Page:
HOUSTON, TX (ANS) — Several years ago I worked with an organization that had every staff member sign a “Covenant of Harmony.” The idea was having everyone abide by biblical principles of resolving conflict and promoting harmony, cooperation and unity within the organization. There are many principles and instructions given in Scripture for experiencing unity. Yet, there are so few real examples of true biblical unity in churches, ministry and mission organizations.
The Key to Unity
From what we learn about the life, the teachings and Spirit of Jesus, we know that oneness and unity in the Body of Christ is very important. The 17th chapter of the Gospel of John makes that abundantly clear. However, in a practical way, how do we achieve unity? How can the Church (the Body of Christ) be unified when there is so much diversity and division among the various streams and traditions of the Church? How can there be unity and cooperation among associations and networks of churches? We can have confidence that all of Jesus’ prayers will be answered.
Perhaps an even more important question would be “How can any group, community, organization, or even a family have unity?” Well, it seems that effective communication and trusting relationships would be the most basic building blocks to oneness and unity, anywhere with any group of people. Obviously, from a biblical perspective, the Spirit of reconciliation (which is the Spirit of Jesus) is the basis of resolving conflict and division, leading to genuine unity.
Pastors in East Africa discovered that they had more in common, than the things that divided them. What was the key to this important discovery? It was their participation in an Orality Training Workshop sponsored by Living Water International. Not only are pastors discovering how telling stories and asking questions and engaging in Orality Training experiences can help resolve conflict, remove barriers and build bridges. Individual members of local congregations and communities are experiencing greater unity and connectedness through participating in Orality Training events.
Sharing Life Together
An older, very traditional, church in Texas hosted an Orality Training Workshop with about 30, mostly senior members. It was an amazing experience to see the barriers come down and more intimate relationships grow throughout the day. By the middle of the afternoon, as participants shared their experiences and spiritual journeys, there were many tears of joy as they discovered how much they didn’t know about their friends that they had attended church services with over the years.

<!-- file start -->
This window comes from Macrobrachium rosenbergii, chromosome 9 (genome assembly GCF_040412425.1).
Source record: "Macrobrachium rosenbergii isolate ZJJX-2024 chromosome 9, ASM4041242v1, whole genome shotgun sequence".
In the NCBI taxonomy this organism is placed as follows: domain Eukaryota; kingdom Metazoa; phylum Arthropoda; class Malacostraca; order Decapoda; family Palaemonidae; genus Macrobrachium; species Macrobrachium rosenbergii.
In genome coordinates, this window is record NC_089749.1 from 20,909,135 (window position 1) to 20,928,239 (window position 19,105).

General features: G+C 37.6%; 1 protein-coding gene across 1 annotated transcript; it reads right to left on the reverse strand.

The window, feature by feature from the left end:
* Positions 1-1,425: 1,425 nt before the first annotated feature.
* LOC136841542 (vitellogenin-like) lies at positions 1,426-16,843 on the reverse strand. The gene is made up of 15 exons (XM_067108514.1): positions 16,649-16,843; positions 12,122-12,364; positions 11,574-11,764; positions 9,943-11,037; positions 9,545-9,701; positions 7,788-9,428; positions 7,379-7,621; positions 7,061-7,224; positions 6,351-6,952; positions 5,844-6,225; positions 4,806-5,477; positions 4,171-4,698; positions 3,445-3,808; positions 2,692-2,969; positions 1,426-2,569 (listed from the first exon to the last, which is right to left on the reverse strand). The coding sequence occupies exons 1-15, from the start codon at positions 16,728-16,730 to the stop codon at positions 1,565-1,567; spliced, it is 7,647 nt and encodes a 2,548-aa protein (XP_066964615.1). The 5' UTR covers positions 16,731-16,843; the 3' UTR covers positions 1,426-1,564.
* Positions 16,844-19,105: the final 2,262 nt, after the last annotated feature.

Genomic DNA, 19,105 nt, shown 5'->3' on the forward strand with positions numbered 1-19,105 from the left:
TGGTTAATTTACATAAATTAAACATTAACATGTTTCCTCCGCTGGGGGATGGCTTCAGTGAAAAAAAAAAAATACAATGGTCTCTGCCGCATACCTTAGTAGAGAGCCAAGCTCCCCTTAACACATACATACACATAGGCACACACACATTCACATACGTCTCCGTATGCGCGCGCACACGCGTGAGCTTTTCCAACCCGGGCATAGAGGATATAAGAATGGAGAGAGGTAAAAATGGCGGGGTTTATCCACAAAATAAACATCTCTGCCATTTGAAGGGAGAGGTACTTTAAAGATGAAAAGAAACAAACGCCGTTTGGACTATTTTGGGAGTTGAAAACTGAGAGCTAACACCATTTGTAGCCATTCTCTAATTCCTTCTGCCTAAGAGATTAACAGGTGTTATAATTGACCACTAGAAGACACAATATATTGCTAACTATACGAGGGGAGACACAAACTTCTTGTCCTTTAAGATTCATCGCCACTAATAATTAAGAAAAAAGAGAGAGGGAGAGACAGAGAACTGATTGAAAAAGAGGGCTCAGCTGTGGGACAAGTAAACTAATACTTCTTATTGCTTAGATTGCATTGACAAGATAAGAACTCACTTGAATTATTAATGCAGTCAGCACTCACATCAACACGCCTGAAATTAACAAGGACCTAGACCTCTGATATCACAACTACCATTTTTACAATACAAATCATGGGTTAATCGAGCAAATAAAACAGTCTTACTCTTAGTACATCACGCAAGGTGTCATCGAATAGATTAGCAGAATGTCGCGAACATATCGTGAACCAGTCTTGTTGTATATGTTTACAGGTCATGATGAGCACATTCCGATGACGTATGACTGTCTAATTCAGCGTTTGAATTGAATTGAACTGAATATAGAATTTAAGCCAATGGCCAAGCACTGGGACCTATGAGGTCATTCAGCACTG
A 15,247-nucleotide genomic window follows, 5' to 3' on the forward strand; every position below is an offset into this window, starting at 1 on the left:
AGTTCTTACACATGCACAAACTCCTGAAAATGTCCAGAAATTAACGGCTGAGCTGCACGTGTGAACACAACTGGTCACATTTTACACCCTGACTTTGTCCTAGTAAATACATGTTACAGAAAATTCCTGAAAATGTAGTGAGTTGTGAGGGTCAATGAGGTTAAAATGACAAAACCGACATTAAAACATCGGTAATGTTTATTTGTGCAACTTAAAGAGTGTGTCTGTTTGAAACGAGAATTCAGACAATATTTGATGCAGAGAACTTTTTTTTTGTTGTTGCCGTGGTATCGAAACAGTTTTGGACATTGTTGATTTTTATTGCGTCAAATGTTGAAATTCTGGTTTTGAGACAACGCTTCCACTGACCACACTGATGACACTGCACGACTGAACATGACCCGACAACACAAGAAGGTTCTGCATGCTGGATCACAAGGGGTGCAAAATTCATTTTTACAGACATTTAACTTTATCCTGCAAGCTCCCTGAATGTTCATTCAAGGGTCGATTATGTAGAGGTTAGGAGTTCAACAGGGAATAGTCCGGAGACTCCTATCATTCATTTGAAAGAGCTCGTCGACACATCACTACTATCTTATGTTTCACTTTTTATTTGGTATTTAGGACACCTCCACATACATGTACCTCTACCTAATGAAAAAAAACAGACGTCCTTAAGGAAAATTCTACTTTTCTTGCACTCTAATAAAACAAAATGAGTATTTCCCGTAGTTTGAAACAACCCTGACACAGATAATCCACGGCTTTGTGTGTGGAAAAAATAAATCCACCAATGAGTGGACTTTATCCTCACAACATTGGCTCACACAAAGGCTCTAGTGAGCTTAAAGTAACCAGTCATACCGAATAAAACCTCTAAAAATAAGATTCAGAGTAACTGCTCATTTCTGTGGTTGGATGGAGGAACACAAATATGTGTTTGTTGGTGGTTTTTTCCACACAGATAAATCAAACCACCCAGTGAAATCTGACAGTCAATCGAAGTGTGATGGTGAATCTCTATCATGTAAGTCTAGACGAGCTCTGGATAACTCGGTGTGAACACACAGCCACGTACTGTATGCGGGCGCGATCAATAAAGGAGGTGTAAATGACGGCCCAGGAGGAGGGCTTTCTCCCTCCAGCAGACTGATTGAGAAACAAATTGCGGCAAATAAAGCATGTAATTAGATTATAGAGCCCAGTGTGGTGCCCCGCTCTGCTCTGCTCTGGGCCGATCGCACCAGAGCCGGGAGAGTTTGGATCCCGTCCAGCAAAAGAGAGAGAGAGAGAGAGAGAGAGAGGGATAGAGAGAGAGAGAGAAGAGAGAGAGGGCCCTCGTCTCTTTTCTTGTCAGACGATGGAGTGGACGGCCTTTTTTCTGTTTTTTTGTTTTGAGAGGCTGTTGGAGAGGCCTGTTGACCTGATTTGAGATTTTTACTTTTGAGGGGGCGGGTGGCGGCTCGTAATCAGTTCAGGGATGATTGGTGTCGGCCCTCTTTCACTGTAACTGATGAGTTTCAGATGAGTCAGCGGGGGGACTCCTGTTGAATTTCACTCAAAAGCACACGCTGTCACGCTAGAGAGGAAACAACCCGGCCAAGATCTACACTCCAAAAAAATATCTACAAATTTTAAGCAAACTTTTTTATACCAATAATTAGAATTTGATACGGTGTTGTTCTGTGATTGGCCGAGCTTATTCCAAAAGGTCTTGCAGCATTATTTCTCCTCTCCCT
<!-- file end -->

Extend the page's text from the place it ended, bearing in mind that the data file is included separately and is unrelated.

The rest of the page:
Intimacy in Relationships
They shared about how they had endured many storms of life, about their experience of the new birth, how they had encountered the Living Water of Jesus, and many others. Prior to that day, they had never shared on that level of intimacy. The stories in the training set the stage for new and better relationships.
Harmony in Families
Families have reported how the concepts and practices of Orality (telling Bible stories and discussing life experiences} have been effective with family devotions. Simply discussing the stories during family mealtimes can often be more effective with children, than the more traditional (print-based) devotional materials. When children learn stories, they tend to tell the stories.
A Pastor’s Experience
One pastor in a Central American country caught the vision for using Orality strategies in his church, and as a result, began to experience more growth, as well as enhancing church planting efforts. Another pastor recognized how the principles and practices of Orality would enable him to better equip, train and mobilize storytelling evangelists at every level of education, and among all gender and generational categories.
Power of Simplicity
In the rapidly reproducing disciple making movements, primarily in the Global South, we are discovering the simple teachings of Jesus and the examples we observe from the Early Church are often overlooked in the modern Western World. These lessons are foundational to the organic, simple, house church movements and can be integrated into the institutional and traditional church as well. One of the great needs in the Body of Christ is a return to the most basic principles of knowing and sharing the reproducing life of the Lord Jesus.